Larry Darter Interview: “When in comes to fiction, my tastes are quite eclectic”

larrydarter

This week I speak to Larry Darter, a Crime Fiction author who writes in a really original, interesting style modeled on some of my favorite authors, including the legend that is Raymond Chandler. He discusses his work, the inspiration behind it and where he hopes to himself in the future.

Tell me about how you came to define your writing style. What drew you towards crime fiction?

I’d define my writing style as efficient, with a definite lack of a lot of lofty, eloquent language. By intent, I try to avoid the complicated or ambiguous that may lead to misinterpretations. My aim is to write in such a way that readers really engage with the characters which I think makes for a more realistic and interesting novel, particularly with regard to my chosen genre. I credit my maternal grandmother with the genesis of my interest in crime fiction. She was quite taken with the old-school, hard-boiled American detective greats, authors like Raymond Chandler, Hammett, and Ross MacDonald. You could always find those kinds of novels in her library, and I’d read them sometimes when visiting her. Soon I became as taken with it all as grandmother. Ironically when I first decided I was going to write a novel, I chose to write an Old West novel. But once I started writing I always had in mind to write crime novels. I’ve always enjoyed reading crime fiction, and given my background I feel it’s the genre I’m most suited to writing.

What is your career background and how did you get into writing full time?

I spent a good many years in military service, first in the U.S. Navy after high school and later as an infantry officer in the Army. After leaving the Army, I worked for the U.S. Department of Justice for a few years. My experience there provoked my interest in becoming a police officer. I worked in law enforcement for a little over 20 years, primarily in patrol and crime scene investigation. During the last four or five years before retirement, I did some freelance writing and had some success with that. Writing novels, I think, was just a natural progression from that. After retiring, I finally had the time to write full time.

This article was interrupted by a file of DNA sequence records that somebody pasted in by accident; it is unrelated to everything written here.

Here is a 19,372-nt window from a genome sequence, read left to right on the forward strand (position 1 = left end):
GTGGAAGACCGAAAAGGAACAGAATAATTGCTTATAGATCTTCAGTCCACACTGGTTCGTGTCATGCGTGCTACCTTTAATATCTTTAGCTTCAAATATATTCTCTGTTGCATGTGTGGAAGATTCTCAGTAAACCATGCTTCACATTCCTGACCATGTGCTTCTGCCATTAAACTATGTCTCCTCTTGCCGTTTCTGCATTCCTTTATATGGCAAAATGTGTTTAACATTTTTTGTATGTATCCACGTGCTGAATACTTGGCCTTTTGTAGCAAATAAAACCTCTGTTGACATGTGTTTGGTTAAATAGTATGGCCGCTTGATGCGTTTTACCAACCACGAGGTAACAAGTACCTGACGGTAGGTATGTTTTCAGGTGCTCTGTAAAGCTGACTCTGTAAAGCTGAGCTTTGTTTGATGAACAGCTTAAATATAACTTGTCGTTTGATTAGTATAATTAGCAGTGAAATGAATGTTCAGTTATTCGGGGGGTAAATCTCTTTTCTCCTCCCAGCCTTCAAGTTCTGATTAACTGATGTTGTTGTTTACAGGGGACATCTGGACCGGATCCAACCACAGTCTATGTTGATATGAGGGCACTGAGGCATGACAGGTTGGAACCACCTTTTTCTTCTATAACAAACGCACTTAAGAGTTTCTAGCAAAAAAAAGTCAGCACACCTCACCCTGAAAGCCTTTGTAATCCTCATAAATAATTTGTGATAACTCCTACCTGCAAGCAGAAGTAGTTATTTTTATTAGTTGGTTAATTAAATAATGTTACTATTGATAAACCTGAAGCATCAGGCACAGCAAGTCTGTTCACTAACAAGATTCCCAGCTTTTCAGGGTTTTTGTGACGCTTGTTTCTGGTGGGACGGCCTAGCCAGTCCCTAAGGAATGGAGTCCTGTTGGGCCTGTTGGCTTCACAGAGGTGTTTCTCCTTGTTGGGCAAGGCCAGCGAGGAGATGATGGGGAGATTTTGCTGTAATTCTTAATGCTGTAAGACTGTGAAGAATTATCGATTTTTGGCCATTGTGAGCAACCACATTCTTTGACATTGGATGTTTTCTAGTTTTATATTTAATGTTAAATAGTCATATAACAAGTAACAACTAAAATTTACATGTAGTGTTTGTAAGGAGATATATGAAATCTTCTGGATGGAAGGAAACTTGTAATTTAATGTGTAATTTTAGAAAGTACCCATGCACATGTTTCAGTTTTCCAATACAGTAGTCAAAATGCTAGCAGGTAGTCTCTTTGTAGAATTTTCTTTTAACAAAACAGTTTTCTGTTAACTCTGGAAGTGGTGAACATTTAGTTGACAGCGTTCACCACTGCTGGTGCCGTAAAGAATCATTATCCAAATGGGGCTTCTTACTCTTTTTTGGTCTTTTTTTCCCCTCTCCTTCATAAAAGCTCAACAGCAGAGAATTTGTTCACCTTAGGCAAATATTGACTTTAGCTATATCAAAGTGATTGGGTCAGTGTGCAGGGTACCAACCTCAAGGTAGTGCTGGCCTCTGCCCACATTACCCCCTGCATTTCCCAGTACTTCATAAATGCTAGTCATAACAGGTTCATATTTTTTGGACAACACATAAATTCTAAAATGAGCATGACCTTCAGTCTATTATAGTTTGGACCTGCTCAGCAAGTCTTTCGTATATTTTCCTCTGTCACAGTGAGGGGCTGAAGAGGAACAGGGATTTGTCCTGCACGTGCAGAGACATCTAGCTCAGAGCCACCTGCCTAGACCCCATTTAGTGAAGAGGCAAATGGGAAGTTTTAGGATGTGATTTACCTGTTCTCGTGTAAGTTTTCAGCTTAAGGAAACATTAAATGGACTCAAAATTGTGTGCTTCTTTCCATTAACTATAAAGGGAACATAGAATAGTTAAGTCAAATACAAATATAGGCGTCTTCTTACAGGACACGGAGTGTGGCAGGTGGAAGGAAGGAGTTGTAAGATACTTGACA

Please tell me about your books. What defines your writing style?

Since I started writing crime fiction, I’ve written and published two novels, Come What May and Fair Is Foul and Foul Is Fair. They are really two very different books. Come What May was inspired by a true story, an actual cold case homicide that went unsolved for 23 years. The book is more a Joseph Wambaugh-like police procedural than a Raymond Chandler-style detective novel. I wanted to be as true as possible to the real story and felt the fictional version was most effectively told as a police procedural. Fair Is Foul and Foul Is Fair is quite a different story. It truly is more of an old school, hard-boiled American detective novel, the kind of book I really wanted to write when I decided to write crime novels. Both books are part of my current Malone Mystery Novels series. I’m presently writing the third book in the series, Cold Comfort, which will be released in November of this year. As mentioned, I define my writing style as efficient. Some might call it bare and spare. Part of that comes from my deliberate effort to follow in the footsteps of some of the old-school, hard-boiled crime novel masters I most admire, authors like Chandler, Hammett, and, Robert B. Parker.

Are there any particular mediums or narrative troupes you like to use in your writing and why?

As far as that goes, I do employ figurative language to a degree, figures of speech and even occasional clichés for artistic effect. I rely a great deal on Shakespeare in my current series for a unifying theme. That starts with the titles of the novels, each of which comes from a line from one of his plays, phrases that have over time become so familiar that they literally have become sayings that repeatedly appear in our everyday speech. I strengthen that Shakespearean connection with a hero, Ben Malone, who frequently quotes Shakespeare in the novels. The purpose of that is to present Malone as a bit of a contradiction. He is tough and street-smart but at the same time an intelligent and educated man. He is a man with foibles, an insolent mouth, a bad attitude toward authority, and a part of him likes the violence he gets involved in. But he is unapologetically heroic and truly wants to help the people he meets who need it. The model for Malone is the anachronistic knight-errant with a pistol in a shoulder holster, which I see as one of the archetypes of American culture.

What do you enjoy reading and how does this influence your writing?